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Current Account

Current account is one of the macroeconomic indicators, which is defined as the amount of trade balance (the difference between the export and import of goods and services), the balance of primary and secondary income (from paying and investment), as well as net current transfers (for example, humanitarian aid in the form of goods and services, cash donations, etc.).

This indicator shows the level of economic interaction of the state with other countries for a certain period of time. The current account is published as part of the balance of payments of the country, which is defined as a report that reflects all foreign trade operations of the country with other states for a specific time period.

The current account can be calculated with monthly (for example, in Germany, Turkey, Denmark, France, and Japan), quarterly (in Russia, USA, Austria, Hong Kong, and Switzerland), and annual frequency (for example, in Iraq, Angola, Zimbabwe, UAE, and Bahrain).

The current account is an absolute indicator and can be calculated both in the national currency (in Cambodia, United Kingdom, or Sweden) and in its equivalent in the currency of another country (for example, in Serbia, Kenya, and Egypt, this indicator is taken into account in US dollars).

The balance of the current account may be positive (surplus) or negative (deficit). A positive balance corresponds to the outflow of capital, as national savings are enough to ensure internal investments; they are sent abroad, and the country, in this case, is a lender. A negative balance suggests that the country needs an influx of capital. The current account deficit can be financed either by foreign loans or by selling assets. That is, in the event of a deficit, the country acts as a borrower.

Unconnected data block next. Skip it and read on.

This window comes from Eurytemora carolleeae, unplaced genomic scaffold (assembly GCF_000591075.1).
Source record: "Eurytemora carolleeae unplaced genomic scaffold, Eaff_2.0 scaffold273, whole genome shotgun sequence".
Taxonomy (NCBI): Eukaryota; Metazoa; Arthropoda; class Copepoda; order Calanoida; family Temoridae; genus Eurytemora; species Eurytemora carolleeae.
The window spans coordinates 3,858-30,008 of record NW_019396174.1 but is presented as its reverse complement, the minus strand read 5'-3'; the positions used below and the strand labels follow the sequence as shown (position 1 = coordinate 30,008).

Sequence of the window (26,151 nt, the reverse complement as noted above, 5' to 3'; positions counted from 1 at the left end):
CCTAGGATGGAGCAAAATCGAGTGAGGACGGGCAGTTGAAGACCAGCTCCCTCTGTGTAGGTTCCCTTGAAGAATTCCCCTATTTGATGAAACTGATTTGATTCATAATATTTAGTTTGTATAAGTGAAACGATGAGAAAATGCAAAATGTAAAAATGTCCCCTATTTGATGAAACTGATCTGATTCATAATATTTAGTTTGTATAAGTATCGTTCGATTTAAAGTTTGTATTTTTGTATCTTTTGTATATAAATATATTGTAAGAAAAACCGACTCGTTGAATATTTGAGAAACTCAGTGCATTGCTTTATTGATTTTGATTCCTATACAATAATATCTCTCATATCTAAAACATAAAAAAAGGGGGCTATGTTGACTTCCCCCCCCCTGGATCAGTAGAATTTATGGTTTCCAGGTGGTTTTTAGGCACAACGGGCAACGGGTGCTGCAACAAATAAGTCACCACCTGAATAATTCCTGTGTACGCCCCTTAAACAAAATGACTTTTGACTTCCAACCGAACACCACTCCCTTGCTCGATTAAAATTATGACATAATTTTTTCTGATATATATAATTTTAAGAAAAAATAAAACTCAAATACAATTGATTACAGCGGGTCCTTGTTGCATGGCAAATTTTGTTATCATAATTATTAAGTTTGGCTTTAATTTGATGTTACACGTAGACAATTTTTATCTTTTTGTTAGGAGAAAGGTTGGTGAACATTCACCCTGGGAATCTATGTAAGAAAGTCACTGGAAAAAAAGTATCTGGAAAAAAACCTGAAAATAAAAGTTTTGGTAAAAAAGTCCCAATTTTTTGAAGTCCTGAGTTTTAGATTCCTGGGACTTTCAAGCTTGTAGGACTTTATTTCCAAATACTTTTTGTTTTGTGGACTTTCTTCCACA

The graph below shows the current account dynamics of various countries from 2016 to the beginning of 2021.

In practice, such an indicator is also often used as a current account to GDP, which is calculated as the ratio of the value of the current account balance to the gross domestic product (GDP) of the country. This indicator is relative and is calculated as a percentage of GDP. It shows the level of international competition. The current account to GDP is usually calculated on an annual basis (for example, in Botswana, Canada, and Japan) and may also be positive (such as in South Africa at the end of 2020) or negative (for example, in the Czech Republic as of state at the end of 2019).

The graph shows the values of current accounts to GDP in different countries for 2016-2021.

In most countries, the balance of the current account is calculated by central banks in absolute and relative terms (for example, in Bulgaria, Mongolia, Jordan, Estonia, and Mexico). At the same time, in a number of countries, these indicators can be considered and published by national statistical authorities (for example, in Sweden, United Kingdom, and Macau).
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